Abigail spotted several caves near the point. “Jackpot.” She forced the word past the painful constriction in her throat.

“Stay behind me, Abbey.”

“And your reasoning would be what? To protect me?” She quirked an eyebrow, but kept her face averted. “I think it’s a little too late for that, Sasha.”

“I’m not arguing about this. I’m taking the lead and you hang back.” There was steel in his voice and a whip of anger.

Aleksandr was a man very much in control. For him to betray anger meant she was definitely hitting sore spots. She dropped back, allowing him the lead. If someone was lying in wait, Aleksandr had to be thinking about danger, not about being angry with her. Or maybe it was at himself. She gave him room to maneuver and followed him toward the first cave.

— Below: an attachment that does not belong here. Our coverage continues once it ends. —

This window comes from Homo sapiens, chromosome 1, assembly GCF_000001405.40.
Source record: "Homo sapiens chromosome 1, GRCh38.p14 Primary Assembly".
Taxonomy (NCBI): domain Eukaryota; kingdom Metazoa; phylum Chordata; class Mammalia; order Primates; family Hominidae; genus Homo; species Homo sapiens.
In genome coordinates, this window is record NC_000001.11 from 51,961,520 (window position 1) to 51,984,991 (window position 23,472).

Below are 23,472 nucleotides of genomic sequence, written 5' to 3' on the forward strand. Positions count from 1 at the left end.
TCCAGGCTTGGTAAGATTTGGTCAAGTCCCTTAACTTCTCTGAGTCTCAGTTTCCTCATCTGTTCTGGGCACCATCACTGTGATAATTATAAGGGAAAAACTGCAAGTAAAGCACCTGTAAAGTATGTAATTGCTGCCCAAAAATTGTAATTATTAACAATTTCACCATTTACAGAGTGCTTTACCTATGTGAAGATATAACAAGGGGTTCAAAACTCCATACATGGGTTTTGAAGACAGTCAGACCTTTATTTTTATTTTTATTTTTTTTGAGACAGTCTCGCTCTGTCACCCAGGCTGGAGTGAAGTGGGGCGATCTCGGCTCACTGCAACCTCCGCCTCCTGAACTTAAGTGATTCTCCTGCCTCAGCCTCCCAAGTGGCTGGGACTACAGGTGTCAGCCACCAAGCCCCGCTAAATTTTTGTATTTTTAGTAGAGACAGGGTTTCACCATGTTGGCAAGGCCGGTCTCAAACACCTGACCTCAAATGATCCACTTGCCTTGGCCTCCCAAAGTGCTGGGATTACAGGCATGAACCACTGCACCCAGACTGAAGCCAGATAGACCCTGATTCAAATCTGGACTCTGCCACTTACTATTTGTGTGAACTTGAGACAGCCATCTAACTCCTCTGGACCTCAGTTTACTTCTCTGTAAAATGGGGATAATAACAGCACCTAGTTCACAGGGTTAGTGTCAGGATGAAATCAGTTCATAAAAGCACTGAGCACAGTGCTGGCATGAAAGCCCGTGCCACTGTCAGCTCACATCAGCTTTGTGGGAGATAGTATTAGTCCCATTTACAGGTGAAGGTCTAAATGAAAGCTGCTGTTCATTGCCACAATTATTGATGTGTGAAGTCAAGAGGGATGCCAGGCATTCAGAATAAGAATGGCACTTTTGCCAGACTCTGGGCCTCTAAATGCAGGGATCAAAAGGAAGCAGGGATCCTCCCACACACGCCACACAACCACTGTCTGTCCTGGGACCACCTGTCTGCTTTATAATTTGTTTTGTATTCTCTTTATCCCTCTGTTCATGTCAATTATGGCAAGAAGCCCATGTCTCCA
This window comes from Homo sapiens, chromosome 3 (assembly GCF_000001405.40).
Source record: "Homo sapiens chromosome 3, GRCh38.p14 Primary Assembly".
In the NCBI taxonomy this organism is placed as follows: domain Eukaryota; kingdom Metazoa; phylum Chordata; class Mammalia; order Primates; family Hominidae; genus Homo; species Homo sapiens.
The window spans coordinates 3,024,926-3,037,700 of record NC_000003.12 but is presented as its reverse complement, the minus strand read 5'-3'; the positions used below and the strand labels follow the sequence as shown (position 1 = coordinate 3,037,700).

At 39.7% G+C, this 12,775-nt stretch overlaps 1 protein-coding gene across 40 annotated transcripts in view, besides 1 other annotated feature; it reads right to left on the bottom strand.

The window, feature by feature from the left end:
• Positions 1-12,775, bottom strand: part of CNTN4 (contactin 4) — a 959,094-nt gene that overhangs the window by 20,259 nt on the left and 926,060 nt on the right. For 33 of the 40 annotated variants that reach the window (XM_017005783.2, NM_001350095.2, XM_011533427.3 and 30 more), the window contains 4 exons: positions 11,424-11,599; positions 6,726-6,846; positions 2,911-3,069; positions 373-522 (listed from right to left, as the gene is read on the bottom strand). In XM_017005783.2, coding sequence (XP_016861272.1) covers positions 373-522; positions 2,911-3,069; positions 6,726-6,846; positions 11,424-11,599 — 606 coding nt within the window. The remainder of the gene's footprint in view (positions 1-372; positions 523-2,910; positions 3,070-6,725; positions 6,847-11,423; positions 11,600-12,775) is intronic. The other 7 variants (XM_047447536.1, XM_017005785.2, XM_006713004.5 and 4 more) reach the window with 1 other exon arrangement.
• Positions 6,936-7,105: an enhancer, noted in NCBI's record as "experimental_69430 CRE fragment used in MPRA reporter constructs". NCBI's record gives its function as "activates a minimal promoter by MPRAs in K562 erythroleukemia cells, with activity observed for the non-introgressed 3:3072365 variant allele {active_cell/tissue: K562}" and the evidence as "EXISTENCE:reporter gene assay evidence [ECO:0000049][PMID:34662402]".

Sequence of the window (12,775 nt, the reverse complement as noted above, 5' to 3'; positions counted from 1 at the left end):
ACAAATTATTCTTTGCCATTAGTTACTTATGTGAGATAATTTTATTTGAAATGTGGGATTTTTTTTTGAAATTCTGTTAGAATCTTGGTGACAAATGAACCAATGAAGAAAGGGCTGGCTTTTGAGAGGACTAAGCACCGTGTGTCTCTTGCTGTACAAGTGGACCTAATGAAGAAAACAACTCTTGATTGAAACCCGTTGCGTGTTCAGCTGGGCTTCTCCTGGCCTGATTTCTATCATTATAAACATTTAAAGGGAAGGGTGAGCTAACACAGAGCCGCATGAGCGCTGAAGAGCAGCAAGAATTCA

The cave was large enough to paddle into and Aleksandr did so with little hesitation, studying the high walls and roomy area. A boat could definitely slide inside and not be seen. With the chamber being so wide, it echoed and boomed as the waves slammed into the rock barrier, and inside the cavern the water was extremely rough. He relied on Abigail to remain outside to warn him of the larger waves coming into the cave that might be dangerous. He tried to find some sign, some small bit of evidence that would indicate the speedboat had been hiding when the coast guard had gone looking for it, but there was nothing at all. There was a light coming through a crack on one side indicating there might be another opening along the series of caves.

Water had poured and pounded the rock formation, widening the holes and smoothing and polishing, over centuries. Aleksandr paddled around the cove to try to find the source of the light, but was disappointed when the crack was too small for the kayak. A speedboat wouldn’t have fared any better. There was no way through the cave.